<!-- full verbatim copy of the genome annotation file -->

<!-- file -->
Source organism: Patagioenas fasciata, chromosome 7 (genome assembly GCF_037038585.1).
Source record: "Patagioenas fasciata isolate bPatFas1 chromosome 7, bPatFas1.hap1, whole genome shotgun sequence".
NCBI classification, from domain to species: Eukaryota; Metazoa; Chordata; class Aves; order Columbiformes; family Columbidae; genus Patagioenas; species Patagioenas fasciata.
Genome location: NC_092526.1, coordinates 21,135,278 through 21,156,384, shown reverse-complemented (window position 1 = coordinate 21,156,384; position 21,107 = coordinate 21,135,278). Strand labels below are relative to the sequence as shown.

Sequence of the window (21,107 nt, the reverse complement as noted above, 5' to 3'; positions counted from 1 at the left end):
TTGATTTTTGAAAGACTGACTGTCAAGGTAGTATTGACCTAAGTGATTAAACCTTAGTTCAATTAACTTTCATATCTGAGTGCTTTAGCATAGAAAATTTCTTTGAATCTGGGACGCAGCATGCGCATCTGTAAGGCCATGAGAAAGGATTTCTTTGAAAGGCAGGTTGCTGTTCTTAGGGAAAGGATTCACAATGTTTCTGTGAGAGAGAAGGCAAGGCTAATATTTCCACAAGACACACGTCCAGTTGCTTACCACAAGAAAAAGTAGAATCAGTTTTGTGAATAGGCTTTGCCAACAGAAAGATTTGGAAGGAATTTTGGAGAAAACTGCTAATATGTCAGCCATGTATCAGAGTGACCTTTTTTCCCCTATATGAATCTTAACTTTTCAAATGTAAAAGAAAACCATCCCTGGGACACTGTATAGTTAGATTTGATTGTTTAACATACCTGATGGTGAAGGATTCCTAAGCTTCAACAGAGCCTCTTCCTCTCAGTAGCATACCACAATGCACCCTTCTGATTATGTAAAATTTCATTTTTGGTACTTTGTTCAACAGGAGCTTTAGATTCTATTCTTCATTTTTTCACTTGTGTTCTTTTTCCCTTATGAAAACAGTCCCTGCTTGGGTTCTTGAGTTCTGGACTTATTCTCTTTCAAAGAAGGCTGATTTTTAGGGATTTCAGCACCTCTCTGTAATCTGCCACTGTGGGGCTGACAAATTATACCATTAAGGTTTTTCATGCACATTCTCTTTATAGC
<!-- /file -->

Source organism: Patagioenas fasciata, chromosome 7 (genome assembly GCF_037038585.1).
Source record: "Patagioenas fasciata isolate bPatFas1 chromosome 7, bPatFas1.hap1, whole genome shotgun sequence".
NCBI classification, from domain to species: Eukaryota; Metazoa; Chordata; class Aves; order Columbiformes; family Columbidae; genus Patagioenas; species Patagioenas fasciata.
Genome location: NC_092526.1, coordinates 21,135,278 through 21,156,384, shown reverse-complemented (window position 1 = coordinate 21,156,384; position 21,107 = coordinate 21,135,278). Strand labels below are relative to the sequence as shown.

Sequence of the window (21,107 nt, the reverse complement as noted above, 5' to 3'; positions counted from 1 at the left end):
TTGATTTTTGAAAGACTGACTGTCAAGGTAGTATTGACCTAAGTGATTAAACCTTAGTTCAATTAACTTTCATATCTGAGTGCTTTAGCATAGAAAATTTCTTTGAATCTGGGACGCAGCATGCGCATCTGTAAGGCCATGAGAAAGGATTTCTTTGAAAGGCAGGTTGCTGTTCTTAGGGAAAGGATTCACAATGTTTCTGTGAGAGAGAAGGCAAGGCTAATATTTCCACAAGACACACGTCCAGTTGCTTACCACAAGAAAAAGTAGAATCAGTTTTGTGAATAGGCTTTGCCAACAGAAAGATTTGGAAGGAATTTTGGAGAAAACTGCTAATATGTCAGCCATGTATCAGAGTGACCTTTTTTCCCCTATATGAATCTTAACTTTTCAAATGTAAAAGAAAACCATCCCTGGGACACTGTATAGTTAGATTTGATTGTTTAACATACCTGATGGTGAAGGATTCCTAAGCTTCAACAGAGCCTCTTCCTCTCAGTAGCATACCACAATGCACCCTTCTGATTATGTAAAATTTCATTTTTGGTACTTTGTTCAACAGGAGCTTTAGATTCTATTCTTCATTTTTTCACTTGTGTTCTTTTTCCCTTATGAAAACAGTCCCTGCTTGGGTTCTTGAGTTCTGGACTTATTCTCTTTCAAAGAAGGCTGATTTTTAGGGATTTCAGCACCTCTCTGTAATCTGCCACTGTGGGGCTGACAAATTATACCATTAAGGTTTTTCATGCACATTCTCTTTATAGC